Dogs are pack-oriented. If you do not establish yourself as dominant over your dog, they will assume the role and it will lead to problems-- the dog may become tense, overprotective, or possessive when people come near you; the dog may become territorial about your home or suffer from separation anxiety when you go out; the dog may become hyperactive. These things happen because you're not in control and the dog is not taking the cues from you. For example, the pack leader always goes first. To assume control, make sure you always eat first and decide when petting and playing begins and ends.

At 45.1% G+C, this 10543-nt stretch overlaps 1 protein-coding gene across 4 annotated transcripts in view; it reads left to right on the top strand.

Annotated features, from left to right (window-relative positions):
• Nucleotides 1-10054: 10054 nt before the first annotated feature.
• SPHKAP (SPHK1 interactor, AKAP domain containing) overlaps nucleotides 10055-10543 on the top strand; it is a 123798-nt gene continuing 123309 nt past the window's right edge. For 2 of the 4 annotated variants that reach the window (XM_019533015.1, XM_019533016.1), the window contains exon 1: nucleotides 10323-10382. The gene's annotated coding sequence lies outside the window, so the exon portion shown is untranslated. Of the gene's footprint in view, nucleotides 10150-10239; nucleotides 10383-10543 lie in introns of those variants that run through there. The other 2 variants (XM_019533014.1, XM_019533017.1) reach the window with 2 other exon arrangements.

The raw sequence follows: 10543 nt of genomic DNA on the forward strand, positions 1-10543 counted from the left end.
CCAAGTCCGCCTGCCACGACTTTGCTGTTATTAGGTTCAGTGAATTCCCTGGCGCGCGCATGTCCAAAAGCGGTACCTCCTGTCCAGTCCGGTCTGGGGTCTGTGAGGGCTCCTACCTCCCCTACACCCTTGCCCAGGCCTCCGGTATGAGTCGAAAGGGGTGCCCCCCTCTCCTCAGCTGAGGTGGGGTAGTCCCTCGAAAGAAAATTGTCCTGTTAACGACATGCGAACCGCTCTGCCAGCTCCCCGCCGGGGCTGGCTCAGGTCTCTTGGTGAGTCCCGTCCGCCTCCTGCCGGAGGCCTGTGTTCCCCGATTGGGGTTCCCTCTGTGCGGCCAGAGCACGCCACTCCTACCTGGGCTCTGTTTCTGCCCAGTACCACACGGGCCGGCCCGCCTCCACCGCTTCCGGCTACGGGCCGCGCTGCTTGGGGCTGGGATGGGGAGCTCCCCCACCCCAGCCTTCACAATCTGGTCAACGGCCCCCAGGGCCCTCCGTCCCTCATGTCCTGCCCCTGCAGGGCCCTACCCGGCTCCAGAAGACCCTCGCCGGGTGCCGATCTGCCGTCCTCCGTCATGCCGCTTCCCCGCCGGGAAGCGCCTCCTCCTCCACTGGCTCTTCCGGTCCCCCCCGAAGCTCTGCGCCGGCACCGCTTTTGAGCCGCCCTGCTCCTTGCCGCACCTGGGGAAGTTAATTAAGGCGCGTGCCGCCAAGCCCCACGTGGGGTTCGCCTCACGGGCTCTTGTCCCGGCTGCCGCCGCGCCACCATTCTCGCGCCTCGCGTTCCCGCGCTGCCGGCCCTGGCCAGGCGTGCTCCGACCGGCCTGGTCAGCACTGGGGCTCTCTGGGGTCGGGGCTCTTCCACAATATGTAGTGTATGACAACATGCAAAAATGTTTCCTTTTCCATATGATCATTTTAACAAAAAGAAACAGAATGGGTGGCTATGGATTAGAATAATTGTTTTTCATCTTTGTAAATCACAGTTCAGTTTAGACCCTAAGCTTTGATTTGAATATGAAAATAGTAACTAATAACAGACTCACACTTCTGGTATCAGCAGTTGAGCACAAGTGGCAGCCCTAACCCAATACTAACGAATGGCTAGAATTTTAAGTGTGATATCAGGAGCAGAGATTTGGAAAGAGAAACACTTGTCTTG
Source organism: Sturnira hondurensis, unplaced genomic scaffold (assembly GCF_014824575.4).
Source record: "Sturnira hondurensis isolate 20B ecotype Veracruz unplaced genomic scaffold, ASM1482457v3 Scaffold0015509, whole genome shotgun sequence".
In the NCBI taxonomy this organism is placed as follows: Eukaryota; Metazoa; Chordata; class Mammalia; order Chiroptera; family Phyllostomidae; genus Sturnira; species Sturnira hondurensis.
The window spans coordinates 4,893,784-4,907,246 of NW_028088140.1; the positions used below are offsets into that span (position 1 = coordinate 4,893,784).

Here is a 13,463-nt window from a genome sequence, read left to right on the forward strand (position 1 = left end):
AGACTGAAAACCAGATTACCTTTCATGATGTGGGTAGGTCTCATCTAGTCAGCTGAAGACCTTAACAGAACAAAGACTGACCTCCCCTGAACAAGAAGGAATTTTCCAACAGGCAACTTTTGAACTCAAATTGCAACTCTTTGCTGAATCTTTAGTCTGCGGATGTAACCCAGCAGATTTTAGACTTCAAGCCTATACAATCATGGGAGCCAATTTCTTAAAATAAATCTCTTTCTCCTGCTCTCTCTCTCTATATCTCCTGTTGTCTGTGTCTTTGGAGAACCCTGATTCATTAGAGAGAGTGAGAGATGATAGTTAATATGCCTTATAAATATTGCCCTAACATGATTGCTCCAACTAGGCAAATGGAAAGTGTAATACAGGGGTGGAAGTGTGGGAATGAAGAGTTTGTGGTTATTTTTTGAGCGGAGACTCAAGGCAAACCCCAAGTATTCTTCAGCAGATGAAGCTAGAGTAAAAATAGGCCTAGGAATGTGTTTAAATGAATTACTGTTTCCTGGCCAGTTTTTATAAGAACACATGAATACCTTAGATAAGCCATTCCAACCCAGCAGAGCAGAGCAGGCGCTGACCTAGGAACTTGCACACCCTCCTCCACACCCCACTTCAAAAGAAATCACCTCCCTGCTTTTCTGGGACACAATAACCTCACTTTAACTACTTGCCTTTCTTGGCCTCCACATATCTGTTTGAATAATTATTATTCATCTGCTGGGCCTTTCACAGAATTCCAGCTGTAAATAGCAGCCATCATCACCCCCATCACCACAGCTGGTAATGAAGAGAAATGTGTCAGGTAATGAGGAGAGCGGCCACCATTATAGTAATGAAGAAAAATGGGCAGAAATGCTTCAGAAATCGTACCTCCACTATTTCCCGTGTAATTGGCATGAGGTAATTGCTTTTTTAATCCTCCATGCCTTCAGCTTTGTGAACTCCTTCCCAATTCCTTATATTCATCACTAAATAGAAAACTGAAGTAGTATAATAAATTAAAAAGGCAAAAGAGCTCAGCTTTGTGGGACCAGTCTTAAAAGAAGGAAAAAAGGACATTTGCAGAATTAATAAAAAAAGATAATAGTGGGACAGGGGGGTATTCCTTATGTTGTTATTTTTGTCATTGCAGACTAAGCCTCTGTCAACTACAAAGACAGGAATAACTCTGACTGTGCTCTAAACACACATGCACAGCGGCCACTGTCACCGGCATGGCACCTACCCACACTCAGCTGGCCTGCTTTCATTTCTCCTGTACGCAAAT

The dog's primary needs are a good pack leader and exercise for a minimum of 45 minutes daily. And always lead the walk--your dog should be beside you or behind you, but not in front of you. The dog's eyes have to be able to follow your movements, and watch you for signals, stops, changes of pace, and turns. Visual cues are critical. If your dog goes ahead or pulls at the leash, react quickly. Shorten the leash and walk fast, then keep just a little tension to guide your dog--you will see a calm dog. It is very important to be consistent.
Professional Pet Sitting Services offered in the Upper to Mid-Pinellas County Area